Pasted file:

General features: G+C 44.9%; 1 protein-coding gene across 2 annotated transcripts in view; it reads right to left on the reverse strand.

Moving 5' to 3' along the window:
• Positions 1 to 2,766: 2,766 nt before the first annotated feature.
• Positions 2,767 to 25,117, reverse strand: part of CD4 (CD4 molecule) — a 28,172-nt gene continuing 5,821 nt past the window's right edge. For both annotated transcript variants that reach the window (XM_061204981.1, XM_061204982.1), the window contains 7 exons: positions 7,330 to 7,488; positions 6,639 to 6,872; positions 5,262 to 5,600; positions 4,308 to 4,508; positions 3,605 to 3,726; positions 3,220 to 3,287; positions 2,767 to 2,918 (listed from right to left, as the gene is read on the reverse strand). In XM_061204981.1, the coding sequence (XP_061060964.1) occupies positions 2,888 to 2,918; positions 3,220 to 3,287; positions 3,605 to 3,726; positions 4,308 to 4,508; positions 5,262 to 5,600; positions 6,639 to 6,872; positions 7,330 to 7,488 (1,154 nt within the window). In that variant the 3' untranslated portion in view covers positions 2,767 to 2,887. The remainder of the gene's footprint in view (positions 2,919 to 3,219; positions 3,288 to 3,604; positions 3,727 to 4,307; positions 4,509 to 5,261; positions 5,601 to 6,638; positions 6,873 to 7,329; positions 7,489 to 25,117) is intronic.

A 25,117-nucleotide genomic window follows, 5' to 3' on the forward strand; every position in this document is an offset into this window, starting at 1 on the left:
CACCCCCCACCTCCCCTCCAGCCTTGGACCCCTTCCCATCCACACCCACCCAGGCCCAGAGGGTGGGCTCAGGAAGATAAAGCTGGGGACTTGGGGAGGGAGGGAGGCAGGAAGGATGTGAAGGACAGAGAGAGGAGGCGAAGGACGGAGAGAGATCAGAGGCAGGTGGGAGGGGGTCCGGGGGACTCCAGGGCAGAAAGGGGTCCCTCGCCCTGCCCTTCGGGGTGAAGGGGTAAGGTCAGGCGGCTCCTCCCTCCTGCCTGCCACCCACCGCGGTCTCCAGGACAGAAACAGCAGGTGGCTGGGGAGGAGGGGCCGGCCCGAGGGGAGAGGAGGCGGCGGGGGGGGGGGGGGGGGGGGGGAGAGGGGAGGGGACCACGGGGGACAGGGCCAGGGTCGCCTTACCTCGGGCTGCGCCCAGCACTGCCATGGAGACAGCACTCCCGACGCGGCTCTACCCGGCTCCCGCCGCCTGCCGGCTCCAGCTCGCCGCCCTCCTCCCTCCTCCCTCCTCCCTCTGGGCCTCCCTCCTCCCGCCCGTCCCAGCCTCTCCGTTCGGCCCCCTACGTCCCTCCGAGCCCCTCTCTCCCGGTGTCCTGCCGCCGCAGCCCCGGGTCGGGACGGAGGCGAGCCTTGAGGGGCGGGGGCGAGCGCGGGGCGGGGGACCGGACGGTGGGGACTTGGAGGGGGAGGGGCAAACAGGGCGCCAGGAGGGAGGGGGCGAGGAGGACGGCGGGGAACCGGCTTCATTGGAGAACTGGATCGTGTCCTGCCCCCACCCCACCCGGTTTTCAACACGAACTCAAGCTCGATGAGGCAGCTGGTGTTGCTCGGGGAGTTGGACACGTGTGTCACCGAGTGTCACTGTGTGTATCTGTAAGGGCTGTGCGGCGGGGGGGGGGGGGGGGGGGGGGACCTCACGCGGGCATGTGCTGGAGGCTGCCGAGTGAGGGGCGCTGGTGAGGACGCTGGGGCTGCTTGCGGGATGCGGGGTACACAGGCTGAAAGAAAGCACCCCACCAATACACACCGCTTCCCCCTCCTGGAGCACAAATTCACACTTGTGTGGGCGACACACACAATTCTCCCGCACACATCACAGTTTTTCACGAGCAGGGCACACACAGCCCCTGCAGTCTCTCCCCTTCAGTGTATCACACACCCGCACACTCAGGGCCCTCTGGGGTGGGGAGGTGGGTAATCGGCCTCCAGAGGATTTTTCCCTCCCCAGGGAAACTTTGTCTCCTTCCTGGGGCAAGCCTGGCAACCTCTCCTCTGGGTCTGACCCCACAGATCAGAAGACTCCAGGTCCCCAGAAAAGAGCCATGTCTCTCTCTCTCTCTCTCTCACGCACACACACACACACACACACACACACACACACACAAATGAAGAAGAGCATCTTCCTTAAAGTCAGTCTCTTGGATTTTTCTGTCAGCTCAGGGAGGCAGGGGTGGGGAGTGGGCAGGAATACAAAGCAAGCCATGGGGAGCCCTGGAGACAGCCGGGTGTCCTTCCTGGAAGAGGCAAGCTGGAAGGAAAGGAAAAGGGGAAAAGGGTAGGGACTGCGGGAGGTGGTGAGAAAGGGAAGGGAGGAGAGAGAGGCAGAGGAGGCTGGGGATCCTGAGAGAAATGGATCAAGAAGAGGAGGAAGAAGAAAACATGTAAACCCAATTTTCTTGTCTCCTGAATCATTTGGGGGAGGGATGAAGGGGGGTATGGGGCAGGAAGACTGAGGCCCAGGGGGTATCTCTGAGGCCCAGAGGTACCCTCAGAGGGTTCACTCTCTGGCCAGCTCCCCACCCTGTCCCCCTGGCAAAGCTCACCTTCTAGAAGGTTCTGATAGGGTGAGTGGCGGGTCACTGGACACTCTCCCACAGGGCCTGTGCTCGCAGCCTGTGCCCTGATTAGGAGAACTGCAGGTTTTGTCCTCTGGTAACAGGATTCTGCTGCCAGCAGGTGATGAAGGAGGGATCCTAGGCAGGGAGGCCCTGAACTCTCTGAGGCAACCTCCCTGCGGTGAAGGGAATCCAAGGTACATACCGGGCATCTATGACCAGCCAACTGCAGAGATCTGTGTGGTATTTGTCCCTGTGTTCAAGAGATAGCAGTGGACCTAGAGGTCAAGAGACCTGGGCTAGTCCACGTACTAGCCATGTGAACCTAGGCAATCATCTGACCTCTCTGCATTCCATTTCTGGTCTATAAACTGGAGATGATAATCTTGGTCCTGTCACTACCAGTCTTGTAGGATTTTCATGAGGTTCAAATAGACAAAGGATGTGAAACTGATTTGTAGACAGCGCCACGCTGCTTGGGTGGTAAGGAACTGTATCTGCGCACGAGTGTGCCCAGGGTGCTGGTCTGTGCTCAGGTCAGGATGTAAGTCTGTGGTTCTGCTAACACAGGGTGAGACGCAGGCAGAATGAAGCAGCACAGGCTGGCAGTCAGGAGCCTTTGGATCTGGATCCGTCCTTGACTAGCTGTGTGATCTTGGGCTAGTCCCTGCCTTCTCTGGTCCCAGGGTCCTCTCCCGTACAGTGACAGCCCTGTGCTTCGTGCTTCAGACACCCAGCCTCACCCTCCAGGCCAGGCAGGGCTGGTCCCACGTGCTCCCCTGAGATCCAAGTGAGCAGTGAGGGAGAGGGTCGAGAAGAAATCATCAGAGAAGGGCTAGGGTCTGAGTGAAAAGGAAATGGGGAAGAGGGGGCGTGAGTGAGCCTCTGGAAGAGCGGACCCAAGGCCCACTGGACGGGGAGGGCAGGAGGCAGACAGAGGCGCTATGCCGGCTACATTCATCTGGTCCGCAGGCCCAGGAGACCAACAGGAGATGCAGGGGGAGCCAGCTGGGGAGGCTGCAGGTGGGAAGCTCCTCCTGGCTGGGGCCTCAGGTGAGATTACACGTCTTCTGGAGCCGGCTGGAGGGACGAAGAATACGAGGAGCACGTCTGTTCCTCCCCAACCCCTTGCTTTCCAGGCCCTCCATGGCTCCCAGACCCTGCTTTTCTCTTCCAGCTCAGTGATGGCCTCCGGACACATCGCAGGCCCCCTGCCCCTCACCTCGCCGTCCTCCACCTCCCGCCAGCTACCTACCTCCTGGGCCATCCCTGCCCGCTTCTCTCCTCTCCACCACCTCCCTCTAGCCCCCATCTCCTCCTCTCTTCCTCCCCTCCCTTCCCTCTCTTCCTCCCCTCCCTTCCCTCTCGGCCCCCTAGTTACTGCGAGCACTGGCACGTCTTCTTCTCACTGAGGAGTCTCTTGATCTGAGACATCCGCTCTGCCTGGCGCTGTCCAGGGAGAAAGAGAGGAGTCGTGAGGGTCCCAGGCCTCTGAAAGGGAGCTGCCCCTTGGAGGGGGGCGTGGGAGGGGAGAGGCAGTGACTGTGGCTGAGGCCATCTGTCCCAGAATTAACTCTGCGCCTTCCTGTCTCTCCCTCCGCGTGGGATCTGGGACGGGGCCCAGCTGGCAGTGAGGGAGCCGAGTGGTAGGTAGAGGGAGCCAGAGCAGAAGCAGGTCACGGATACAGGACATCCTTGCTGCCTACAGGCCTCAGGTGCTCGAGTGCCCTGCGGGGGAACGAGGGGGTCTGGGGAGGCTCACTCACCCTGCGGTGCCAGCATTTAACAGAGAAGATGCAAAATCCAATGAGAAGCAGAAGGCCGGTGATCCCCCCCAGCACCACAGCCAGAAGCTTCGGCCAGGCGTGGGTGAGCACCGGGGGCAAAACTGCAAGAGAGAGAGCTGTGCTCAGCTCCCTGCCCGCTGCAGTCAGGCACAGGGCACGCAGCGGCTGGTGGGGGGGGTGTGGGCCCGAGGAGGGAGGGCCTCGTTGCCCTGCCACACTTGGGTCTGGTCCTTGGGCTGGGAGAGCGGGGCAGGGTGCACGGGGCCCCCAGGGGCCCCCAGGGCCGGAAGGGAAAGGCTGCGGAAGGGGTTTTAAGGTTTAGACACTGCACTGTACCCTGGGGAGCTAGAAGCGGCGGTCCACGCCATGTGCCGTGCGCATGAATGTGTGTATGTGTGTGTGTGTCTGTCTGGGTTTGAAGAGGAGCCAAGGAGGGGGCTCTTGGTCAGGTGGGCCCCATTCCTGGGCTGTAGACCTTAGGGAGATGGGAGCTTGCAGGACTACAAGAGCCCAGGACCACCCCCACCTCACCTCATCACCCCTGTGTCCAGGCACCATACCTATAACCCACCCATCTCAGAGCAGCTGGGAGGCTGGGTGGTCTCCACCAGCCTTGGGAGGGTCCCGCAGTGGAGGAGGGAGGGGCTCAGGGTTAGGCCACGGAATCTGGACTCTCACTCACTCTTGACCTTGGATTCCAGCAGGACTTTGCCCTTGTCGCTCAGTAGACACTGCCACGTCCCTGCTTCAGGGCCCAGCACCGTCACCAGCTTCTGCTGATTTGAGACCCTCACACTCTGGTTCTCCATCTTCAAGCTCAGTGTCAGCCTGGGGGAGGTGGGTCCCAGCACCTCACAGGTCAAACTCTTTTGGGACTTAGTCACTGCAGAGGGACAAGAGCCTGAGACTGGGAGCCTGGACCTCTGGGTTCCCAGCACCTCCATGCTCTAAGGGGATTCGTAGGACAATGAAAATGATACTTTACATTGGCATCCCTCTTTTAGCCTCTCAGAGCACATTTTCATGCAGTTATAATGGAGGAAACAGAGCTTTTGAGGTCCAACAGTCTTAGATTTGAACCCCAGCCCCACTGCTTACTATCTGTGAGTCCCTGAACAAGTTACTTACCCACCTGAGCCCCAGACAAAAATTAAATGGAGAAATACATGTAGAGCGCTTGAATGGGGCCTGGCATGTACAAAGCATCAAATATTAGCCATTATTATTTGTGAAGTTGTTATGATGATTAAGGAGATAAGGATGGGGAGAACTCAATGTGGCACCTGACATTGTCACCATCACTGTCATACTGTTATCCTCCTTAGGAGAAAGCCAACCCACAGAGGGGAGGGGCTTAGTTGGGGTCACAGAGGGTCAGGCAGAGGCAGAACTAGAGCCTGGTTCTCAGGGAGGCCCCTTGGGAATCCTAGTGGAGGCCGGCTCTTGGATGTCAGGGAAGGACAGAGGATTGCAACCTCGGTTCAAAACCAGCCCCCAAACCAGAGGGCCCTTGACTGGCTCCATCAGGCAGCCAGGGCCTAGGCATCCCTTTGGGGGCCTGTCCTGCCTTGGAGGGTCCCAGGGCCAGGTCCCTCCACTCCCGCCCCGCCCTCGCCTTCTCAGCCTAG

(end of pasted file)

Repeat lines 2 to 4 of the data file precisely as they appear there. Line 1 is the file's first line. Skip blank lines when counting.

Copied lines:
Moving 5' to 3' along the window:
• Positions 1 to 2,766: 2,766 nt before the first annotated feature.
• Positions 2,767 to 25,117, reverse strand: part of CD4 (CD4 molecule) — a 28,172-nt gene continuing 5,821 nt past the window's right edge. For both annotated transcript variants that reach the window (XM_061204981.1, XM_061204982.1), the window contains 7 exons: positions 7,330 to 7,488; positions 6,639 to 6,872; positions 5,262 to 5,600; positions 4,308 to 4,508; positions 3,605 to 3,726; positions 3,220 to 3,287; positions 2,767 to 2,918 (listed from right to left, as the gene is read on the reverse strand). In XM_061204981.1, the coding sequence (XP_061060964.1) occupies positions 2,888 to 2,918; positions 3,220 to 3,287; positions 3,605 to 3,726; positions 4,308 to 4,508; positions 5,262 to 5,600; positions 6,639 to 6,872; positions 7,330 to 7,488 (1,154 nt within the window). In that variant the 3' untranslated portion in view covers positions 2,767 to 2,887. The remainder of the gene's footprint in view (positions 2,919 to 3,219; positions 3,288 to 3,604; positions 3,727 to 4,307; positions 4,509 to 5,261; positions 5,601 to 6,638; positions 6,873 to 7,329; positions 7,489 to 25,117) is intronic.